A Virginia district court on April 28 rejected Google’s request to dismiss an antitrust lawsuit filed by the Department of Justice (DOJ) about the company’s advertising business.
The lawsuit, filed in the U.S. District Court for the Eastern District of Virginia, accuses Google of monopolizing key digital advertising technologies, known as the “ad tech stack,” in violation of antitrust laws. These technologies are crucial for website publishers to sell ads and for advertisers to reach potential customers.
Eric Mahr, Google’s lawyer, argued that the government’s claim of Google being a monopoly was not justified as the company’s ad business does not meet the 70 percent market share benchmark. He also cited other social media platforms such as Facebook and Tiktok as viable options for advertisers.
In court documents, Google drew a comparison to an unsuccessful antitrust lawsuit against Live Nation, a concert promoter that was accused of holding a monopoly on outdoor amphitheaters. The lawsuit was dismissed because the plaintiffs did not consider alternative options such as indoor concert halls and arenas.
U.S. District Judge Leonie Brinkema highlighted that the key issue in the case will be how to define the market in which Google is accused of having a monopoly. However, she deemed the government’s claims plausible enough to continue with the case, even though the government’s burden of proof will increase during the trial.
Following the hearing, Dan Taylor, Google’s vice president of Global Ads, issued a statement criticizing the lawsuit for overlooking the competitive nature of the digital advertising space, where Google competes with hundreds of companies such as Amazon, Apple, Meta, Microsoft, and TikTok.
Taylor said the lawsuit would impede innovation, increase advertising costs, and pose challenges for small businesses and publishers.
This marks Google’s second loss in the Alexandria federal court. Earlier, Google had tried to consolidate the case with a related lawsuit in New York, which had been ongoing for years. However, Brinkema rejected Google’s request and ordered the case to be heard in the Alexandria courthouse.
Nine states, including Arizona, Illinois, Michigan, Minnesota, Nebraska, New Hampshire, North Carolina, Washington, and West Virginia, joined eight others as plaintiffs in the antitrust lawsuit against Google earlier this month.
According to the lawsuit, Google leveraged its position to force more website publishers to use its tools and solidify its dominance. It is alleged that the company accomplished this through the acquisition of ad tech competitors, compelling more publishers and advertisers to use its products, and impeding the use of rival products.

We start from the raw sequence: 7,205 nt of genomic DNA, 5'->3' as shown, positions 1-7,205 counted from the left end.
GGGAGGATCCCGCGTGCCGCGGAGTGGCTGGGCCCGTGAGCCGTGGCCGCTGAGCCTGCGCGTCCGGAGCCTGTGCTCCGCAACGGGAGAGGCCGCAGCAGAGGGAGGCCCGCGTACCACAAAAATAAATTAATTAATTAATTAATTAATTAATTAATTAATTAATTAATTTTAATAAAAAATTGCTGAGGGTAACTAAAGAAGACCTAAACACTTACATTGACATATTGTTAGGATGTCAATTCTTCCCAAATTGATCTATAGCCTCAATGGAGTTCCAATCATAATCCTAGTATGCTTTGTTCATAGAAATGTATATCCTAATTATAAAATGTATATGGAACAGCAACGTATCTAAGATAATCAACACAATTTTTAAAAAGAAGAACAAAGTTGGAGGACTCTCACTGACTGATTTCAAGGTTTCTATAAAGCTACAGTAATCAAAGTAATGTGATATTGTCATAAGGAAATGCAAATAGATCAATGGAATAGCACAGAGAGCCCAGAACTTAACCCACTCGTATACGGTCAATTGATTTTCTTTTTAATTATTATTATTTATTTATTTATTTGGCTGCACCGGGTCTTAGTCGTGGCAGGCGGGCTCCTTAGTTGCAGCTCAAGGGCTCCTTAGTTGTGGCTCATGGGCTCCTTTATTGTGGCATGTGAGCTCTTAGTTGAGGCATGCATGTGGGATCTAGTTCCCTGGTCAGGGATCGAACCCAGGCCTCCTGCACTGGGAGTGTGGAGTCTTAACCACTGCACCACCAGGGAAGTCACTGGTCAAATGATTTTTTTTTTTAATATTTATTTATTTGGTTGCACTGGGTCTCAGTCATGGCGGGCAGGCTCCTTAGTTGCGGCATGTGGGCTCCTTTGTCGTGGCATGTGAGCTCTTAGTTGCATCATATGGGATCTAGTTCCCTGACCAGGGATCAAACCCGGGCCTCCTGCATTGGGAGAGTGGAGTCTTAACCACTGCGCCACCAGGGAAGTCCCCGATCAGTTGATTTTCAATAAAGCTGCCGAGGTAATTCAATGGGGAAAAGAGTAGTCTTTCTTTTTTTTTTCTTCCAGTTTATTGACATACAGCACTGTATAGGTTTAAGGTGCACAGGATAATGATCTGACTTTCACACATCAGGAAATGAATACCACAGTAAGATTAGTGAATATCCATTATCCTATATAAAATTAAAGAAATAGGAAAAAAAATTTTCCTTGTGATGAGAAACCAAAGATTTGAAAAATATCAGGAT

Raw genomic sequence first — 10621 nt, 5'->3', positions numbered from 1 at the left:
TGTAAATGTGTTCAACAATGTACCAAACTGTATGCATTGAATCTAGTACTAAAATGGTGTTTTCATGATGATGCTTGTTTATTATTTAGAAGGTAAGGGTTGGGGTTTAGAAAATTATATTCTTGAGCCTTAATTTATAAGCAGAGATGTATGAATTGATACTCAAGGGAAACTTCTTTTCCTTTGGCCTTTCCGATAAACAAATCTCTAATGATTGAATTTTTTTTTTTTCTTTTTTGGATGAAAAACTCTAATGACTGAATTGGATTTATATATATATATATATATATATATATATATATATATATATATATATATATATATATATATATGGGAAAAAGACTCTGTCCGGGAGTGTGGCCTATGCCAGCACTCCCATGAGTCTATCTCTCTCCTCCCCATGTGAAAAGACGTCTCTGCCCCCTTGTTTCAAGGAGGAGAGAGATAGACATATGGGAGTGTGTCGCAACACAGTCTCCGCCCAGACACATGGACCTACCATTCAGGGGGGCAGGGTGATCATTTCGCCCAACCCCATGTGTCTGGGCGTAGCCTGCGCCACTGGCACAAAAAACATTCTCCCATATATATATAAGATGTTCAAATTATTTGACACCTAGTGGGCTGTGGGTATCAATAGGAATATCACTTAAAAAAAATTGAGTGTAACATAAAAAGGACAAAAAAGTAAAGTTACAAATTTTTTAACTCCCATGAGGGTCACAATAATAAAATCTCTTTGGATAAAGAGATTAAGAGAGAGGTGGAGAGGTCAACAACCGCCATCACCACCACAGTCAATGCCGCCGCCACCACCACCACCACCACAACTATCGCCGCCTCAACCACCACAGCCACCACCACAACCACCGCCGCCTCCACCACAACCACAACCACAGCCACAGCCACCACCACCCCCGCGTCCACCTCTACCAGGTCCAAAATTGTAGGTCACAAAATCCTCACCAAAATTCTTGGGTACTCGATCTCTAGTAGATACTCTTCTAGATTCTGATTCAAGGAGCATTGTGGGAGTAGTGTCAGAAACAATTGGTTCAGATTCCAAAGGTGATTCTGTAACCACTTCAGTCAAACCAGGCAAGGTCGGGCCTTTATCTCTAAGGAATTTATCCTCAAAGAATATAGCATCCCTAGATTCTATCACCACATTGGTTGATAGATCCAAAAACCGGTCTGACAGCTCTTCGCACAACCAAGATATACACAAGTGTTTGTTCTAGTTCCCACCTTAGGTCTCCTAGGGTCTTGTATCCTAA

Google, which has refuted the allegations, maintains that it faces rigorous competition in the digital advertising technology markets and that its services have benefited both consumers and publishers.
The antitrust lawsuit alleges that ad tech tools now have the capability to instantly match publishers with advertisers as soon as an internet user accesses a webpage with ad space for sale. This involves utilizing an automated advertising exchange that conducts a high-speed auction aimed at identifying the most suitable match between a publisher who offers internet ad space and the advertisers who intend to purchase it.
However, the lawsuit contends that Google’s alleged anti-competitive practices have disrupted the ad tech industry.
“One industry behemoth, Google, has corrupted legitimate competition in the ad tech industry by engaging in a systematic campaign to seize control of the wide swath of high-tech tools used by publishers, advertisers, and brokers, to facilitate digital advertising,” the lawsuit claims (pdf).
In a court filing, Google argued that the DOJ’s lawsuit failed to consider the competition from other significant players in the online advertising sector and did not satisfy the legal prerequisites to assert that Google has a monopoly.
The company further contended that the DOJ’s case is founded on the presumption that Google’s business decisions in the last 15 years were part of a plan to gain control and eradicate competition without taking into account the diverse competitive pressures and consumer interests that influence the dynamic digital marketplace.
“Success in the digital advertising marketplace depends on placing advertisements on the most relevant publisher webpages or mobile applications in ways that most appeal to viewers. So in developing its ad tech tools, Google considers the interests of advertisers, publishers, and internet users,” the company argued in its motion to dismiss the case (pdf).
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